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Parenting in the Digital World: Kids & Social Media

posted 4 May 2011, 14:18 by Unknown user   [ updated 5 May 2011, 20:37 by Jess Maher ]
19 May · 18:30 - 20:00

Massey Community House
385 Don Buck Road, Massey
Waitakere, New Zealand

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With 98% of Kiwi Schools having internet access and iGovt launched last year, the digital world is now so integrated & embedded in our societies that it is being becoming more difficult to imagine our lives without technology. For those of us who can remember the fear and threat of the "Y2K Bug", the last decade has shown us rapid and exponential growth in online technologies. Not only are our virtual realities now a part of our daily lives, but they have fundamentally and radically changed them. Today, we have got the point where reports state that one in four kids have an "online presence" before they are born.

Its still largely a "wild west" online and kids remain squarely in the firing line. They are acutely aware they know much more about these technologies than any identifiable authority figure and reports show less than 50% of households appear to define or set any kind of rules around internet use. Of those parents who do set rules, it is reported only 20% of them actually try to enforce them.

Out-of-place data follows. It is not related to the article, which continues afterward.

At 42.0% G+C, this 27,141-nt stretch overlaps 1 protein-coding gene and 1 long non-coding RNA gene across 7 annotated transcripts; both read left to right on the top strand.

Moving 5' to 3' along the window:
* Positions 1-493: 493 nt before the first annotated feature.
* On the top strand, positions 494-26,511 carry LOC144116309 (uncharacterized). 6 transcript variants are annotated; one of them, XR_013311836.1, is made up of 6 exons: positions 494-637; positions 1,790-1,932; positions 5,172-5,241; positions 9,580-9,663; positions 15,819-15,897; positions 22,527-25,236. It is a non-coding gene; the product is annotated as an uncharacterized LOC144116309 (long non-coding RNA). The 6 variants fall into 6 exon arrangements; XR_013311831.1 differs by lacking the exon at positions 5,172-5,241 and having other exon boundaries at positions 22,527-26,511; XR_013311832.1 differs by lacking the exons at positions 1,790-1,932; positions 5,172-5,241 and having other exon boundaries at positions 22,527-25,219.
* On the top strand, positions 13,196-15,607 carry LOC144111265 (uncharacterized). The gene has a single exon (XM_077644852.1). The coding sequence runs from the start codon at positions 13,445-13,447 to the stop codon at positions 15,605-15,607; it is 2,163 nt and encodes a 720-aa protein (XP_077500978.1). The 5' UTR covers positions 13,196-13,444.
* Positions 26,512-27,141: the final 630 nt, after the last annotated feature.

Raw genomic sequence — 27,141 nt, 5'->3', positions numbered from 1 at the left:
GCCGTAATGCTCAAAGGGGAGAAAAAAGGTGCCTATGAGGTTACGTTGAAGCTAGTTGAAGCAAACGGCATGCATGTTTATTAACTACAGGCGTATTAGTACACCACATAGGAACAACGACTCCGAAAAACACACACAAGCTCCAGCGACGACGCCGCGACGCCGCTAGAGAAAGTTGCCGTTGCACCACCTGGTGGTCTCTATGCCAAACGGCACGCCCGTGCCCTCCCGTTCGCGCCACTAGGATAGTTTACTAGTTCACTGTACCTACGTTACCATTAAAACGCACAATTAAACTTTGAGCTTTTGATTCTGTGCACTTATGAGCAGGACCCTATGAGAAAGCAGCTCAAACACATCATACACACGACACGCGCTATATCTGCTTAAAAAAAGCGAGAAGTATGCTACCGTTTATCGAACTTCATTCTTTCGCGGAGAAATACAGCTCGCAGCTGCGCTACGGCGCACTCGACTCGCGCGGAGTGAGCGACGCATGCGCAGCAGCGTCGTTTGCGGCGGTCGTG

Working in this area for clients our...selves, we found many unanswered questions & issues, some scary & concerning behaviour & approaches of youth using digital technologies, schools in our opinion largely falling short of the responsibilities of them in such cases and the parents having no idea.

We will provide an overview of the existing support and resources avaliable to parents & caregivers to protect thier kids online and briefly explore some of our favourites. Provide an overview of the main concerns for parents & commonly experienced traps of youth by sharing some of our own experiences. Providing "take home" resources and guides to Family Security & Saftey online and enable discussions to focus on areas of concern or contention among attendants. Finally we will work together to draft relevant "house rules" or guidelines to attempt to iniate ongoing conversations between parents & children as in this case especially, "prevention is the best cure".